anonymous who tried to sneakily post as the author-
we are not interested in your critique unless it is based on some remote familiarity with the book in question.

its nice to see a panelist so repsonsive and moderating his own board.
i hope you do a post about the director, if space and time allow it.

ive been asking for years where are the islamically socialized sci-fi writers.
it seems more than appropriate that one comes out of a country with feet in both the east and west.

ive also had fears of arnold schwartzenegger becoming president and forcing us fat lazy americans to do exercises in front of our television screens (ala 1984) which (the tvs)yell at us for not participating.

ok, blah blah- im boring my own self now

peace



Tom Miller:

If we don't want to hear what the rest of the world thinks about us, then we shouldn't read these posts but it's unfair to shoot the messenger for the message. Of course, this post doesn't represent all of Turkish opinion about the U.S. but if you didn't know already, you should know that fiction like this abounds in the world and finds a hungry audience. We have to draw our own conclusions about why this is so. I don't believe that knowledge ever hurts anyone and we in the U.S. should understand that better than anyone. Free societies are based on open investigations and free thought.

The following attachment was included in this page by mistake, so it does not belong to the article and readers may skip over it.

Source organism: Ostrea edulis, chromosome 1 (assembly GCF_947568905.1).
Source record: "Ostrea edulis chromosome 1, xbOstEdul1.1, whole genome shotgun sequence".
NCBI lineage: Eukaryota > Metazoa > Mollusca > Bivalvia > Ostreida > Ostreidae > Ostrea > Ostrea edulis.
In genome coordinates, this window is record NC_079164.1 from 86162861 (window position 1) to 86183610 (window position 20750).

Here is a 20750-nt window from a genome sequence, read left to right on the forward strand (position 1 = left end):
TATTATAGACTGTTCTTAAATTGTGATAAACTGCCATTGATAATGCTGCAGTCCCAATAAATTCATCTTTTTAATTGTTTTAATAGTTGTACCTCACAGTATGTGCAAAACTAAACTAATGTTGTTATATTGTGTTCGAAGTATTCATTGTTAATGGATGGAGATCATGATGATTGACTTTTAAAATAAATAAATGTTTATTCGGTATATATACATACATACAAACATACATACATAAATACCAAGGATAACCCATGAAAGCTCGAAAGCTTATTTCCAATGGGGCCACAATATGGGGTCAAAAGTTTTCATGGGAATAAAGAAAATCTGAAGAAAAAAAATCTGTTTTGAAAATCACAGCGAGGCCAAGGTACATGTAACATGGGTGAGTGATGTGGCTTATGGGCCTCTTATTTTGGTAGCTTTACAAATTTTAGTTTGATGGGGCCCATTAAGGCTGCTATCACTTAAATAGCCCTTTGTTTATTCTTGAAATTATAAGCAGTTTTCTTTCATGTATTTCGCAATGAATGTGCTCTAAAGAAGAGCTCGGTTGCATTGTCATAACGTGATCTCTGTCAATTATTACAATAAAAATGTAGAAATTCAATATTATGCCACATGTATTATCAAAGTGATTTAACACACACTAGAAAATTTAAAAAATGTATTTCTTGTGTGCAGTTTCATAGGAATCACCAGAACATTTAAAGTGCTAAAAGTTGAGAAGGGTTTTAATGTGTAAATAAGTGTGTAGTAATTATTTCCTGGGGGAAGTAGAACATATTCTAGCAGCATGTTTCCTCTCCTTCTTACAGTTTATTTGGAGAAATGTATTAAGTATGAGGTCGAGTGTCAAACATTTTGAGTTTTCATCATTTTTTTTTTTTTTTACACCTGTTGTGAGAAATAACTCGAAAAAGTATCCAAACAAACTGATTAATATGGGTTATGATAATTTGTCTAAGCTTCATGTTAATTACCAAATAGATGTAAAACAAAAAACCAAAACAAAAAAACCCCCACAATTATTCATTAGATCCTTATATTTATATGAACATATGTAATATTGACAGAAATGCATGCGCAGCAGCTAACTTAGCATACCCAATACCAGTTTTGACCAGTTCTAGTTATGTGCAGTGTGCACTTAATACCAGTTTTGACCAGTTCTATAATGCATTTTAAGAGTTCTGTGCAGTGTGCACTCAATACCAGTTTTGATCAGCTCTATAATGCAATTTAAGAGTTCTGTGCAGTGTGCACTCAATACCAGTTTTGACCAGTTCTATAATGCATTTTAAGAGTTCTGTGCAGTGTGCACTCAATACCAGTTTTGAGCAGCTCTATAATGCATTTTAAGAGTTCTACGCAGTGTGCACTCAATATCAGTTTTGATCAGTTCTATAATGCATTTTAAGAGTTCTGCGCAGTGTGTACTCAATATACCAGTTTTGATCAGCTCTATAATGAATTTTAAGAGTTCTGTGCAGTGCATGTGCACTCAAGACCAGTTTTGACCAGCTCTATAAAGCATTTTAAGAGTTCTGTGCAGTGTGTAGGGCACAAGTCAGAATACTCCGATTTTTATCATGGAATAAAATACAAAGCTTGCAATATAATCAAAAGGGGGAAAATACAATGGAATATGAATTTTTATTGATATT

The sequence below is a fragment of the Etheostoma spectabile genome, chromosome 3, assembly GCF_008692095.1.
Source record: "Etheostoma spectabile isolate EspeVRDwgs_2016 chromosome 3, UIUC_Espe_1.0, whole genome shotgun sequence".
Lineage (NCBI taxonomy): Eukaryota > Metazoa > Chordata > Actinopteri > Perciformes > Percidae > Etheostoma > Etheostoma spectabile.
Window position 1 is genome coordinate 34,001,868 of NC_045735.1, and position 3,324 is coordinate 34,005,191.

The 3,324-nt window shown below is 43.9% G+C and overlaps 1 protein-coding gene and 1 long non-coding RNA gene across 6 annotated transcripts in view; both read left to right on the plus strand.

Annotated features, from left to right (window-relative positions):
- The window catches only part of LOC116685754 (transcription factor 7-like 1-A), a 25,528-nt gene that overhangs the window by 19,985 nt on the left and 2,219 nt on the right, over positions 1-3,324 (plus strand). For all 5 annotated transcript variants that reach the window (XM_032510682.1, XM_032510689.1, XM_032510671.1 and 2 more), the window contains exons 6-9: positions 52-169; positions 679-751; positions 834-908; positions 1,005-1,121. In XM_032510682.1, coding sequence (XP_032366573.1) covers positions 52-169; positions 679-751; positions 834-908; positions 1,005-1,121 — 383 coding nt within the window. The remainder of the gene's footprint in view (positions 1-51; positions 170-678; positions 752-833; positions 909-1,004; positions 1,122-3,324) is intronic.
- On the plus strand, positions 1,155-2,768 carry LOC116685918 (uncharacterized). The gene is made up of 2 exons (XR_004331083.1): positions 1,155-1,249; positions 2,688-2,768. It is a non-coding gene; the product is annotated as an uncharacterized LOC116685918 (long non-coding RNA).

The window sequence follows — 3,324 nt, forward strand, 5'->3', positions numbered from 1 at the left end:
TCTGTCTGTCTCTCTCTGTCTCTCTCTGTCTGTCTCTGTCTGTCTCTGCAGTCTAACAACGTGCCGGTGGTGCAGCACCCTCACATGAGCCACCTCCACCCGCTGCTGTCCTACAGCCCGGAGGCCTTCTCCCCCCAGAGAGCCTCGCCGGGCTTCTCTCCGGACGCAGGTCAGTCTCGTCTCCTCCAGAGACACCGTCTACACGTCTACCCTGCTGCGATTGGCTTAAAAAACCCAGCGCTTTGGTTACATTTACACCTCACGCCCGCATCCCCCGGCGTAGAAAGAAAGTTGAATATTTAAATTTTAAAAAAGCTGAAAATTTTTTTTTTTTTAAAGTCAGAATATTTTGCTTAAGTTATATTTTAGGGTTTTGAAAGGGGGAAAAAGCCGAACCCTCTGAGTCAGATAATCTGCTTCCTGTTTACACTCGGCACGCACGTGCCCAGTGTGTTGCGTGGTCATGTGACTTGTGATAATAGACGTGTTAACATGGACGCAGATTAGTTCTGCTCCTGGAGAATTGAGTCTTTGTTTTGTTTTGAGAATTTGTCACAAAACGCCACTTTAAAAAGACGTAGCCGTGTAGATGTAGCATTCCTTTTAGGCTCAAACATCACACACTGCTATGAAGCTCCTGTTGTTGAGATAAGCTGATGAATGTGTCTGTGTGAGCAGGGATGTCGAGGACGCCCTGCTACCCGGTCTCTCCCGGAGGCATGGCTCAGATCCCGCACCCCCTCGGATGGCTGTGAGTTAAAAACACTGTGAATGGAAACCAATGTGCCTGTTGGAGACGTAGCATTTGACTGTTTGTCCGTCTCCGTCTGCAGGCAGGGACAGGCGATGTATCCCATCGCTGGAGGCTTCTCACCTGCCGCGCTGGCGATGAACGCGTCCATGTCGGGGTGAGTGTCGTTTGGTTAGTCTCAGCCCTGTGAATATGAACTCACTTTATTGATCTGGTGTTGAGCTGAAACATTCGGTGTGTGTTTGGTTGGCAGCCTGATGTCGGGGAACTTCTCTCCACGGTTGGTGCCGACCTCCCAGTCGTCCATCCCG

In my opinion, fiction like this exists for reasons that include (1) the U.S. is number 1 in technology and the C.I.A. is considered an astute international organization that works to influence world politics. Too much credit for technology and astuteness is probably granted the C.I.A. and the U.S. but it's the perception regardless. Would you want to read a book where Norway was the conspirator? Would you believe it?(2) A book like this mirrors other conspiracy books that have already been created and sold well in the U.S. and other markets using the Russian, Chinese, or other foreign secret services. It worked in the U.S. so let's imitate and try it here. (3) When you're number 1, you get kicked, sometimes because of jealousy and sometimes because you don't want to take responsibility for your own failures so it must be the fault of the "big" guy. (4) $$$ Conspiracies always sell whether they are fictional accounts of Kennedy assassinations or the death of Diana. What sells makes authors and publishers rich. Isn't it really that simple?

Yes, I'm glad that we know that Turks find this book interesting. I bet a lot less believe the story, however, and even less make it part of their political outlook.

This was an interesting post, however, and something we should understand and discuss.

Rook:

Give us your detergent (Borax) or DIE!!!!! We ain't playin' mot$%#%^%$ers!!!!

Bangalee Babu:

The world is made up of good people who understand economic greed makes people corrupt and absolute power corrupts absolutely.

Years ago when young and much more fit I worked for a business and occasionally met with a senior level director to discuss work related issues.